It’s been several months since COVID-19 hit the UK, and the full extent of its impact is now becoming evident. One of the greatest issues has been employment, with many people losing their jobs or being put on furlough.
This meant that some tenants have been unable to pay their rent. In response, the government introduced a ‘ban’ on evictions, which was originally scheduled to run until 23rd August 2020. This ban has now been extended – here’s more information.
The temporary eviction rules
Usually, if a landlord wishes to evict a tenant, they’ll need to issue a Section 21 notice. This is sometimes referred to as a ‘no-fault eviction’, due to the fact that the landlord doesn’t need to provide a reason for asking the tenant to leave.
If the landlord has a reason for the eviction (i.e. the tenant can’t pay the rent), they’ll issue a Section Eight instead, outlining which part of the tenancy agreement has been broken.
However, the coronavirus pandemic meant that several tenants could no longer afford the rent. The eviction ban offered these individuals some protection, while they searched for new employment. Under the new ruling, landlords must give tenants six months’ notice if they want to end the tenancy. This protection is in place until 31st March, 2021.
Things to know about the temporary ban on evictions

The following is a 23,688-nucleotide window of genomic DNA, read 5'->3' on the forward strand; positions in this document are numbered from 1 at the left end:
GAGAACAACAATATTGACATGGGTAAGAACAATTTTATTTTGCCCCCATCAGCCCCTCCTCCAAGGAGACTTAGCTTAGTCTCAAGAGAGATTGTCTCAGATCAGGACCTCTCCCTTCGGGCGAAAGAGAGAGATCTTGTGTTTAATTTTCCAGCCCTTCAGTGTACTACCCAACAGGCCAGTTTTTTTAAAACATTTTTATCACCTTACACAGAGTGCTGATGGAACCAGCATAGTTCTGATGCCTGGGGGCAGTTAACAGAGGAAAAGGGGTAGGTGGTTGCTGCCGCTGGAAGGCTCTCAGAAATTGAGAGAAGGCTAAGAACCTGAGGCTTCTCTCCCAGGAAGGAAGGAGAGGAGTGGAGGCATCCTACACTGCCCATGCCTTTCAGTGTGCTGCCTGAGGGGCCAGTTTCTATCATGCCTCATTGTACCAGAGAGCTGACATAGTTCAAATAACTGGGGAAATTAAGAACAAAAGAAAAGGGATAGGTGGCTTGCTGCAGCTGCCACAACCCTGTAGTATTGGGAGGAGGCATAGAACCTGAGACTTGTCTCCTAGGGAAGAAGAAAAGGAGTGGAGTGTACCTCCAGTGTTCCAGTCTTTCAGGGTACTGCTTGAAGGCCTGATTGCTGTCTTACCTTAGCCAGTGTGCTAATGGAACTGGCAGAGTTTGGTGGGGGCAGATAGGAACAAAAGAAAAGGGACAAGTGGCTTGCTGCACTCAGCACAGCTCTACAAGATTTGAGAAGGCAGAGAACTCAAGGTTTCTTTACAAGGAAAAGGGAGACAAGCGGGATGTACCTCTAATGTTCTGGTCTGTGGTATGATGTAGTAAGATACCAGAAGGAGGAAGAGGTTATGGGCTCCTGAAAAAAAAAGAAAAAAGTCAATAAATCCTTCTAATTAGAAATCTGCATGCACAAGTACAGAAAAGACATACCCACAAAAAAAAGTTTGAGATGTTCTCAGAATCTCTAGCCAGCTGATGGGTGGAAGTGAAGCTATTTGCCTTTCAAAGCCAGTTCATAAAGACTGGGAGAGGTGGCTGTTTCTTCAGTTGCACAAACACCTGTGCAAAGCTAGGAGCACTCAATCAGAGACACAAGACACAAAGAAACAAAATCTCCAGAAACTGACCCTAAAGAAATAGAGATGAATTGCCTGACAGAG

- The new rules have only just been introduced in England. Wales already brought in a ‘six-month notice’ rule in July.
- There are exemptions to the ‘six-month’ rule. For example, if there’s evidence that the tenant is behaving anti-socially, or that domestic abuse is taking place, the eviction protection will not apply.
- Independent research on the gov.uk site, suggests that only a minority of tenants are affected. 87% have still been able to pay their rent, and 8% have negotiated terms with their landlord.
Questions and answers
I’m a tenant and can’t pay the rent – what should I do?
If you’re a tenant and you can’t afford the rent, the first thing to do is speak to your landlord or letting agency. In most cases, arrangements can be made that work for all parties involved.
What about support for landlords?
Landlords were offered a three-month mortgage holiday, which was put in place to support those affected by the pandemic.
I’m a landlord, and my tenant is behaving in an anti-social way / breaking the terms of the tenancy. What can I do?
If possible, try to come to an agreement with your tenant during this challenging time. If this isn’t an option, you can work with a mediator – an impartial third-party service that works with both tenant and landlord to find a resolution to the problem. In a worst-case scenario, you’re still within your rights to take the case to court.
What protection is there for tenants after the eviction ban has ended?
At present, the government hasn’t indicated it will extend the ban any further. However, given the unpredictable nature of the COVID-19 situation, this may be subject to change.